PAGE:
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Book

Public Administration in Post-communist Countries: Former Soviet Union, Central and Eastern Europe, and Mongolia

Boca Raton: CRC Press, 2013.
Academic editor: S. Liebert, S. E. Condrey, D. V. Goncharov.

Although it has been more than 20 years since Communism crumbled in Central and Eastern Europe and the Soviet Union, many scholars and politicians still wonder what the lifting of the Iron Curtain has really meant for these former Communist countries. And, because these countries were largely closed off to the world for so long, there has yet to be an all-inclusive study on their administrative systems—until now.

In Public Administration in Post-Communist Countries: Former Soviet Union, Central and Eastern Europe, and Mongolia, expert contributors supply a comprehensive overview and analysis of public administration in their respective post-Communist countries. They illustrate each country's transformation from an authoritarian system of governance into a modern, market-based, and in some cases, democratic government.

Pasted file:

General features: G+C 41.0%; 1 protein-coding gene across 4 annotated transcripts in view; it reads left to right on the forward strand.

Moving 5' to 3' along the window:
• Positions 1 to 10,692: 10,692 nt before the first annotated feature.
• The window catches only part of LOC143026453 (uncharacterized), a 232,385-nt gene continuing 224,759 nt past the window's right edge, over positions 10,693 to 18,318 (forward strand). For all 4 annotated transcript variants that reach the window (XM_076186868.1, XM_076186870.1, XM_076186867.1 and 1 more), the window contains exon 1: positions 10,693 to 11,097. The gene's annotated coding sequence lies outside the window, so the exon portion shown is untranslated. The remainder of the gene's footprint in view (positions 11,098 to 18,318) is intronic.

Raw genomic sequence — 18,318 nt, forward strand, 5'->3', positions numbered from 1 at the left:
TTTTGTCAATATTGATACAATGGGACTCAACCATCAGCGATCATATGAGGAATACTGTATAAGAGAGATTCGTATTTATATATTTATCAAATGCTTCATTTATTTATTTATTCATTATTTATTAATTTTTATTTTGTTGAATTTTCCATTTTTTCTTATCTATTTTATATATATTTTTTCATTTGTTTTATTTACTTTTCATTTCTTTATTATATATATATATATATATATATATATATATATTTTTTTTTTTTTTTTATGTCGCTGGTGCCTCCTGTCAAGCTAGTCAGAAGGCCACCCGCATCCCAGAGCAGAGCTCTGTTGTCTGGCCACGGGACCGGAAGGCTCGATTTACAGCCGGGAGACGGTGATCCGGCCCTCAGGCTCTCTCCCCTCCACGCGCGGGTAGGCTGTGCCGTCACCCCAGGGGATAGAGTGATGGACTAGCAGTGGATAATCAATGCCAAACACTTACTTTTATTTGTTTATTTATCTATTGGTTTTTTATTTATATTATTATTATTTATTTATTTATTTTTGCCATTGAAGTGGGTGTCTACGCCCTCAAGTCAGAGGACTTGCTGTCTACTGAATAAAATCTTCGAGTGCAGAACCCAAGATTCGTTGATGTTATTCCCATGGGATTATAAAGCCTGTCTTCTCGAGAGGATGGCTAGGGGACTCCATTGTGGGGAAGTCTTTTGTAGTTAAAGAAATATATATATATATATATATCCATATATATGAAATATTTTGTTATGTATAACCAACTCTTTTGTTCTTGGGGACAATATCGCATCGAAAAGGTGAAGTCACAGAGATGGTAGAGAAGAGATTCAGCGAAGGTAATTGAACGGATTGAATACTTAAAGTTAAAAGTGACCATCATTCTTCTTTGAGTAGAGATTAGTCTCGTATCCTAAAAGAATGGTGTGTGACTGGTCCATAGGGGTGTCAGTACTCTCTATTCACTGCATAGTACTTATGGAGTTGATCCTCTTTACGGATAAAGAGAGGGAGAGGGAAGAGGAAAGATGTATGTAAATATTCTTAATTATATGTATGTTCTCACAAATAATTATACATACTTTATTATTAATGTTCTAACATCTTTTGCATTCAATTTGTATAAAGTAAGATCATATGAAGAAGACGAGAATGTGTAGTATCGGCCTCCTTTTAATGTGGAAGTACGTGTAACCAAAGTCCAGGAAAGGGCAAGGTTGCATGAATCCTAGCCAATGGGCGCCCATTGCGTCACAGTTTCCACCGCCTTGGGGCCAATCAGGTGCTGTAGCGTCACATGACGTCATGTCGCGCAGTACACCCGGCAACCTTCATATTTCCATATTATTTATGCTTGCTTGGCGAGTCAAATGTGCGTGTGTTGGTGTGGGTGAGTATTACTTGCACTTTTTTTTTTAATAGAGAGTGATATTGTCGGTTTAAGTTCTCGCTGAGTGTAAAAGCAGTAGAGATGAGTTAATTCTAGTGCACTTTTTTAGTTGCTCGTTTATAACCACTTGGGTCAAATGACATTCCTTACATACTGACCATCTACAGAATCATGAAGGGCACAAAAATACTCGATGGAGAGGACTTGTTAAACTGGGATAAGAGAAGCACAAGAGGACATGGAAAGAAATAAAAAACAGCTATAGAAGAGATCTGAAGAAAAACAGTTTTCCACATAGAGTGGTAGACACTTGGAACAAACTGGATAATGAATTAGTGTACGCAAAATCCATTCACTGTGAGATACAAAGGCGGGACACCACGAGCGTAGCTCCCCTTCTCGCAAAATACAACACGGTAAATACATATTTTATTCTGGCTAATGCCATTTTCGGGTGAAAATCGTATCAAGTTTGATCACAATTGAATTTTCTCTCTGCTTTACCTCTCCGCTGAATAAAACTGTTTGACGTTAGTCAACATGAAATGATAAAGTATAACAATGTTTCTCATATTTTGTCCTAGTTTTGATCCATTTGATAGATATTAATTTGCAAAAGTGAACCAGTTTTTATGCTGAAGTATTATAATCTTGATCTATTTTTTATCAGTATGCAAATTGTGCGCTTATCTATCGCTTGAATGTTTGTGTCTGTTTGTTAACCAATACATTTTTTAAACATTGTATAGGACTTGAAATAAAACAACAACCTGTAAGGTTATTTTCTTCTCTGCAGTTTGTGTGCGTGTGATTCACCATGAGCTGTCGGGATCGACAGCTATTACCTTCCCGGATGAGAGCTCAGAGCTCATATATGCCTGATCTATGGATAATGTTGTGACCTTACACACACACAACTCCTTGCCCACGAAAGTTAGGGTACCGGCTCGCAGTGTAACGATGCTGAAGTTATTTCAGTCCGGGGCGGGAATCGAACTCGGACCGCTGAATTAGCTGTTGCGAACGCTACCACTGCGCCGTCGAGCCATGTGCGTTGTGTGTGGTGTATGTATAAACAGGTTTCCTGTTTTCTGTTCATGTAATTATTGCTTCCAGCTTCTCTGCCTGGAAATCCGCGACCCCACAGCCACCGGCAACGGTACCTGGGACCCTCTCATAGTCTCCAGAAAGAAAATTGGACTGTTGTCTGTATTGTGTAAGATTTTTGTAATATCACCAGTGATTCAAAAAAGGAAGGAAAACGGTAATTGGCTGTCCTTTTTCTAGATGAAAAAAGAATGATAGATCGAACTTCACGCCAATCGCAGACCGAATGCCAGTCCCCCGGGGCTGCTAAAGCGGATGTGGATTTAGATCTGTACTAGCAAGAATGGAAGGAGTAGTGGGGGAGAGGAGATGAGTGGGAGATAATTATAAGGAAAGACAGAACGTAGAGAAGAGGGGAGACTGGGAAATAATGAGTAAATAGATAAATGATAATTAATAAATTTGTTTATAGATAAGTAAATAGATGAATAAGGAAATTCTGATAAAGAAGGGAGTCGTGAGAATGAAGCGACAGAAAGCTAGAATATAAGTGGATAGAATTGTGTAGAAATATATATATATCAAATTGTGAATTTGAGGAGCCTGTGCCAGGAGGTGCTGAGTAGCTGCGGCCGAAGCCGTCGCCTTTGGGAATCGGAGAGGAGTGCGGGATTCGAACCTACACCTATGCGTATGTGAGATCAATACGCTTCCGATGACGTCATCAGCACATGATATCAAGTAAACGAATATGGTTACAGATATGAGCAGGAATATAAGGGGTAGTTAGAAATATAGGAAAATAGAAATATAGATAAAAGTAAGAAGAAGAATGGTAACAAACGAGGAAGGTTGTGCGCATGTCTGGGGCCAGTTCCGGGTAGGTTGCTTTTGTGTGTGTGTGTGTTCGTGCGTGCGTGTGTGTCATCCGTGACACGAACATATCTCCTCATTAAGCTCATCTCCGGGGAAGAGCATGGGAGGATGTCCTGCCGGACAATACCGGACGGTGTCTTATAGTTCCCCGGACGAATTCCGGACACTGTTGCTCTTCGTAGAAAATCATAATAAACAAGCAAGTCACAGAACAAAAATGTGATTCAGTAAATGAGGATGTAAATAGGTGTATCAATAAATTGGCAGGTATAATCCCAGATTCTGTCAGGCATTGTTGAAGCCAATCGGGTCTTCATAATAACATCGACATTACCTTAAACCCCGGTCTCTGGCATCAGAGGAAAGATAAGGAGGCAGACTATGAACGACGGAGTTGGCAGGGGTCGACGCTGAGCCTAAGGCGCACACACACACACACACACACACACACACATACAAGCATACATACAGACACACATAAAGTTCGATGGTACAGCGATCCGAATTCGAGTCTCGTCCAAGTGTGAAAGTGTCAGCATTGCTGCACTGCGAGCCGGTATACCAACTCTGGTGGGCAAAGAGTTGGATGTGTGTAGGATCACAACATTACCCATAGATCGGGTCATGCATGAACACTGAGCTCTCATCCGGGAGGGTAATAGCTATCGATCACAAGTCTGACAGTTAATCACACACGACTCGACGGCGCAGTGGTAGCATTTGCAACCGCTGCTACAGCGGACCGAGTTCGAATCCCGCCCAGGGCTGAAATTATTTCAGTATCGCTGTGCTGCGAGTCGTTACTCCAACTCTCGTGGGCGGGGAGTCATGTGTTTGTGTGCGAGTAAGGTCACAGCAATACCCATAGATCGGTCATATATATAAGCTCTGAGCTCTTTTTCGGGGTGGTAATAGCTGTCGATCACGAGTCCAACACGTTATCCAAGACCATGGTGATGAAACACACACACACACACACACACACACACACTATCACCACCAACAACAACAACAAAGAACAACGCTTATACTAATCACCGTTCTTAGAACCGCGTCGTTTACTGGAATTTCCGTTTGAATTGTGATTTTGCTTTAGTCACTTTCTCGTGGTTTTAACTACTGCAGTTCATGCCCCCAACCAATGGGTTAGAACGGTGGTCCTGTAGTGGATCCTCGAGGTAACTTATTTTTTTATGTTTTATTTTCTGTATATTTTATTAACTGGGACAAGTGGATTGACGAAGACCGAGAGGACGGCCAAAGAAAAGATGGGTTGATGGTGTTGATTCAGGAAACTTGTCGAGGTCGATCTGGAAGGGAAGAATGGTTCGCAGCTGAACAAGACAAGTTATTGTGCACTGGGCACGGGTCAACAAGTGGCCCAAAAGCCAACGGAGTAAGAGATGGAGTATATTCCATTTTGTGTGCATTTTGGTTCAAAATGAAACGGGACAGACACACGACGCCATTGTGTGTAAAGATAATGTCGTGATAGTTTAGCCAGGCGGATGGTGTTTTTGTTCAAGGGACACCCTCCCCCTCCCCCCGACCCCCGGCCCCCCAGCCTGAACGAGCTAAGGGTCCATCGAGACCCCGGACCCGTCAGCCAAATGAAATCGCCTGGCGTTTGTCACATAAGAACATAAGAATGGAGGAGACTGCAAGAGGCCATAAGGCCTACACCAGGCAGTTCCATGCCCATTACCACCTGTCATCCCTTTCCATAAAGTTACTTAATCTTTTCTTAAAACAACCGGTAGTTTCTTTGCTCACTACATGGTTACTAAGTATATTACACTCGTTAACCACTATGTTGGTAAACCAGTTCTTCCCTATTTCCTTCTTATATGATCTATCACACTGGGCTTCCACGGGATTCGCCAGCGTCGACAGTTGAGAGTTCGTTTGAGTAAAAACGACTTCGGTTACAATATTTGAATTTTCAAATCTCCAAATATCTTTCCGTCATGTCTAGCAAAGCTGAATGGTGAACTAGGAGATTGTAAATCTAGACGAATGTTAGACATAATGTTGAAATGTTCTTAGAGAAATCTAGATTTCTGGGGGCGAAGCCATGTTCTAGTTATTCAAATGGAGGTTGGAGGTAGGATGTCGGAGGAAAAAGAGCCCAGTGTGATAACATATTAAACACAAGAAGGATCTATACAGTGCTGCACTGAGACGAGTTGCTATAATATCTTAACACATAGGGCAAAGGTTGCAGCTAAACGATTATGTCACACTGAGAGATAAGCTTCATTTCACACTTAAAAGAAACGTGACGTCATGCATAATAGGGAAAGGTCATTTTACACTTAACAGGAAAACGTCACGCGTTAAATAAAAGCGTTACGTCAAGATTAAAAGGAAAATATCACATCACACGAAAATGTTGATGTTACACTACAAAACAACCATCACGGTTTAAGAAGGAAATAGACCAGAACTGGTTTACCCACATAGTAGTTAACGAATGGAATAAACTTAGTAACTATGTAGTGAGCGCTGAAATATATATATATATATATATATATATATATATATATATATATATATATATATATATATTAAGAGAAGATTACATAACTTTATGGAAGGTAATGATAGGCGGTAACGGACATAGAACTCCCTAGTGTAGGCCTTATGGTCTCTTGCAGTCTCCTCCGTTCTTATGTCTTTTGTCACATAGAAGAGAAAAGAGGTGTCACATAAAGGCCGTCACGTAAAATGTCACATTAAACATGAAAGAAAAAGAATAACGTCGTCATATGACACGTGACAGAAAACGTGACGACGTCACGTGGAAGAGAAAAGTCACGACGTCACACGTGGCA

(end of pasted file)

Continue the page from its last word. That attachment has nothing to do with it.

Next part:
The book covers the countries that were officially part of the Soviet Union (Russia, Ukraine, Moldova, Estonia, Lithuania, Georgia, Kazakhstan, and Kyrgyzstan); those that were theoretically independent but were subject to Soviet-dominated Communist rule (Bulgaria, Hungary, Romania, and Poland); as well as a satellite republic that was under significant Soviet influence (Mongolia).

Each chapter includes a brief introduction to the specific country, an overview of politics and administration, and discussions on key aspects of public management and administration—including human resource management, public budgeting, financial management, corruption, accountability, political and economic reform, civil society, and prospects for future development in the region. The book concludes by identifying common themes and trends and pinpointing similarities and differences to supply you with a broad comparative perspective.







Chapters
Public Administration in Post-communist Countries: Former Soviet Union, Central and Eastern Europe, and Mongolia